Evans stared at him for a moment. She would kill him. She looked down at the desk, rubbed her forehead. “Sit down,” she said.

    She took the pack of cigarettes from her desk drawer. “Would you care to smoke?”

    The old man accepted one. She watched him carefully. His brown eyes were rimmed with red; they looked apologetic.

  • The patient doesn't say anything alerting - rather the doctor is constantly on the edge and struggling to hold herself - but she reaches calmly for the gun:

    “This has been the state of the surface for a year now, ever since the last bombs fell. To our knowledge there are no human beings alive in North America—in the Northern Hemisphere, for that matter. Radio transmissions from South America, New Zealand, and Australia have one by one ceased in the last eight months. We have not observed a living creature above the level of an insect through any of our monitors since the beginning of the year. It is the summer of 2010. Although, considering the situation, counting years by the old system seems a little futile to me.”

    Dr. Evans slid open a desk drawer and took out an automatic. She placed it in the middle of the desk blotter and leaned back, her right hand touching the edge of the desk near the gun.

  • Later Havelmann loses it and tries to take the gun, but Evans reaches to it first; no shots are fired, though:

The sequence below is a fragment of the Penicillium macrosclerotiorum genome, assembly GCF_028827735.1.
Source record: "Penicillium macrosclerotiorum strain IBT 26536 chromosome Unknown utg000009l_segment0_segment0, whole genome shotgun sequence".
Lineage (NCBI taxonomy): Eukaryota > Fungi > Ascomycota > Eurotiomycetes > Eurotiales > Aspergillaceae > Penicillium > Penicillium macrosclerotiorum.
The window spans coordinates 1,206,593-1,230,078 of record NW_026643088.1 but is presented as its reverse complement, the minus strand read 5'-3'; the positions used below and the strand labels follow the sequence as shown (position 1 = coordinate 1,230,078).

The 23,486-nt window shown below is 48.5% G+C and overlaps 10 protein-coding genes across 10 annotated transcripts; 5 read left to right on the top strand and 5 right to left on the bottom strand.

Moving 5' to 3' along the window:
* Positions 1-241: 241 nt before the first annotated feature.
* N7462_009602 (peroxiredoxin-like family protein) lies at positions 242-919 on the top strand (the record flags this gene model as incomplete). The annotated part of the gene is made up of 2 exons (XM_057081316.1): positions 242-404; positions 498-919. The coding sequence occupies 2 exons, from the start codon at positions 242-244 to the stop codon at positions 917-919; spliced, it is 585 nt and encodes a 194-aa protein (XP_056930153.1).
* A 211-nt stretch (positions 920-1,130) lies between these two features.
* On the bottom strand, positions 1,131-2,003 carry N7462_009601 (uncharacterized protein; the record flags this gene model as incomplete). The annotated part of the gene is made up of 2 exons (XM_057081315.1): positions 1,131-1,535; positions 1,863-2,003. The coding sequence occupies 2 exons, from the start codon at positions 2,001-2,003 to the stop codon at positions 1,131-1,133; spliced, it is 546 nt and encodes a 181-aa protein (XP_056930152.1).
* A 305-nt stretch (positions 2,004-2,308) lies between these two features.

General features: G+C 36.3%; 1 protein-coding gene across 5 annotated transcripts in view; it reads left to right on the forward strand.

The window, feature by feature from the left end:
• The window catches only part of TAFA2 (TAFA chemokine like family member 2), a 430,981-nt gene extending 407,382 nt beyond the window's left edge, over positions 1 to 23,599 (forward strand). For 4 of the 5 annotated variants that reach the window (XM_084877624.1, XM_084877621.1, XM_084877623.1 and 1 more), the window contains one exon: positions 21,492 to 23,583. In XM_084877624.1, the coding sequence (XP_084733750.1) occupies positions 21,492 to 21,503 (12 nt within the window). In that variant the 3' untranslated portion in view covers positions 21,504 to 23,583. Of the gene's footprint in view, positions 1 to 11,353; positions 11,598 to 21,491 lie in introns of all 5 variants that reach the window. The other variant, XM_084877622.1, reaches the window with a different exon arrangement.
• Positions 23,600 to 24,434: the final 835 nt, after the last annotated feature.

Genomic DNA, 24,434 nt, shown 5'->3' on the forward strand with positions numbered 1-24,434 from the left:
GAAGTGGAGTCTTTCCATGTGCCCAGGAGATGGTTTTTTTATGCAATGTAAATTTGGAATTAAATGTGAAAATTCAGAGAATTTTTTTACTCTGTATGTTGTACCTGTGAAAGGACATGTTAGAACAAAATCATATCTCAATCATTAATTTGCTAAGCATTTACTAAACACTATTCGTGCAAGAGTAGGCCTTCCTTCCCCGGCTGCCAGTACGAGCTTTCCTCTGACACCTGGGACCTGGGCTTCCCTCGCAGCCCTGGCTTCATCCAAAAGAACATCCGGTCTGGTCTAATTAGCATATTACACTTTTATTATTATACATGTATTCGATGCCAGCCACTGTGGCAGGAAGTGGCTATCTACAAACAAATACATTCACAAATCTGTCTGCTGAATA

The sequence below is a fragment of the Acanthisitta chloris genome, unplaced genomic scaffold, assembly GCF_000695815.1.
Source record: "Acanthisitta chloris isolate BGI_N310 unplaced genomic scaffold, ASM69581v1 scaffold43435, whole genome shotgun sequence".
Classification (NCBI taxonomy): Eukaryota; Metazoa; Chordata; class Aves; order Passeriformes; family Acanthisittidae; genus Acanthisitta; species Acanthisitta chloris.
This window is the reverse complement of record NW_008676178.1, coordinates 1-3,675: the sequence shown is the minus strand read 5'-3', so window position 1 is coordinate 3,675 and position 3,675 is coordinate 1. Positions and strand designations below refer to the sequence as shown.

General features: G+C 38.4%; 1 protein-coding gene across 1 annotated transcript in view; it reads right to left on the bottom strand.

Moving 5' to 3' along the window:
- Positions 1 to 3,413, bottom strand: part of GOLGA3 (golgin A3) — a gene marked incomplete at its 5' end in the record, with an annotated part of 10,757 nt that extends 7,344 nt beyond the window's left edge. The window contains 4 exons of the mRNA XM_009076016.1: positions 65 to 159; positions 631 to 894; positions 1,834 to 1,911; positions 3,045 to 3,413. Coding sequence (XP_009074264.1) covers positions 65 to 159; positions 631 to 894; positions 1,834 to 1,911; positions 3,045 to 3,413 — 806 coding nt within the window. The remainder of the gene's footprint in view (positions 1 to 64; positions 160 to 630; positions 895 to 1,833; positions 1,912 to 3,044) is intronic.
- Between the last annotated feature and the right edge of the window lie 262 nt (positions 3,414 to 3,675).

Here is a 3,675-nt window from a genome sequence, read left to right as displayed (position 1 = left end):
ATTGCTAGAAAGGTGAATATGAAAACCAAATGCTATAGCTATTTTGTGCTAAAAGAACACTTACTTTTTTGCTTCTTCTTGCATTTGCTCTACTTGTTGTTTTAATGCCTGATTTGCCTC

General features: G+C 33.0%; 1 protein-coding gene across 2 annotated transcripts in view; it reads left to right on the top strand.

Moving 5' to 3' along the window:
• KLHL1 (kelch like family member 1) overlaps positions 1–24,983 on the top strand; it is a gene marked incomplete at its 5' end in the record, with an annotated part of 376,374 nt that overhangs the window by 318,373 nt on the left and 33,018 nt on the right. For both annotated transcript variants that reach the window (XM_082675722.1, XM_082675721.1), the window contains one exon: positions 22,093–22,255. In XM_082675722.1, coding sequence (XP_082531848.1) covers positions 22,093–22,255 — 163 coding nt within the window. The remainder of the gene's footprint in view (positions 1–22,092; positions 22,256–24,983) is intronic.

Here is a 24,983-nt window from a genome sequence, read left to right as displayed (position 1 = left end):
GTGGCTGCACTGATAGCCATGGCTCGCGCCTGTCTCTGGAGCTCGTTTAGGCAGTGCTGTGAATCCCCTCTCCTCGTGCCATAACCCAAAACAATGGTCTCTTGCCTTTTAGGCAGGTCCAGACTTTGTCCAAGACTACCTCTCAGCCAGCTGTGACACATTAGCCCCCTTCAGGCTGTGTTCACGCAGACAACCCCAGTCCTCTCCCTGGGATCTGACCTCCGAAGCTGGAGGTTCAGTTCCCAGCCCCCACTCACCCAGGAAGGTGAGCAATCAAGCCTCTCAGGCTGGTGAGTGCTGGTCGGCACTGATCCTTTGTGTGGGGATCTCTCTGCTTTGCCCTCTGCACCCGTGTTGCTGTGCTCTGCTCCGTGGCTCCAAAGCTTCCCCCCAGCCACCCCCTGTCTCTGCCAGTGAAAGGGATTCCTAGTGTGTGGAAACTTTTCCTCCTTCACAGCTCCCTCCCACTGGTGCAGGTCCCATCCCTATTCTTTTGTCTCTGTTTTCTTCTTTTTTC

The old man’s face reddened. “God damn you! Tell me what happened!”

    “The famous Havelmann rage. Am I supposed to be frightened now?”

    The hiss from the loudspeaker seemed to increase. Havelmann lunged for the gun. Evans snatched it and pushed back from the desk. The old man grabbed the paperweight and raised it to strike. She pointed the gun at him.

    “Your wife didn’t make the plane in time. She was at the western White House. I don’t know where your damned kids were—probably vaporized with their own families. You, however, had Operation Kneecap to save you, Mr. President. Now sit down and tell me why you’ve been playing games, or I’ll kill you right here and now. Sit down!”

There is no time travel in the story, but the interview apparently repeats itself indefinitely - 3 times in the short story, each time from a blank slate - because Havelmann suffers from Korsakov's syndrome, where he can remember clearly events up to a certain point (i.e. the nuclear holocaust) but can't hold the memories of anything afterwards.

  • The story was first published in Isaac Asimov's Science Fiction Magazine in May 1985 May 27, 2017 at 6:54
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    Hi, welcome to the site. You could also edit in a synopsis to help show why this is the right answer.
    – Longshanks
    May 27, 2017 at 7:59
  • I had to study this carefully. I admit that the bits about "female doctor, male patient, she takes a gun from her desk," seem like a pretty good match for my tattered recollection. I might, conceivably, have garbled the "time travel" bit -- i.e. conflated the "doctor with a gun" part with some other story in the same book. But I'm still positive I read the story in a paperback book -- not a magazine -- in the early-to-mid-1980s, and ISFDB says this one wasn't reprinted in a book until 1992 -- and that was a hardcover. So I'm afraid we're dealing with a remarkable coincidence.
    – Lorendiac
    Jul 14, 2017 at 1:32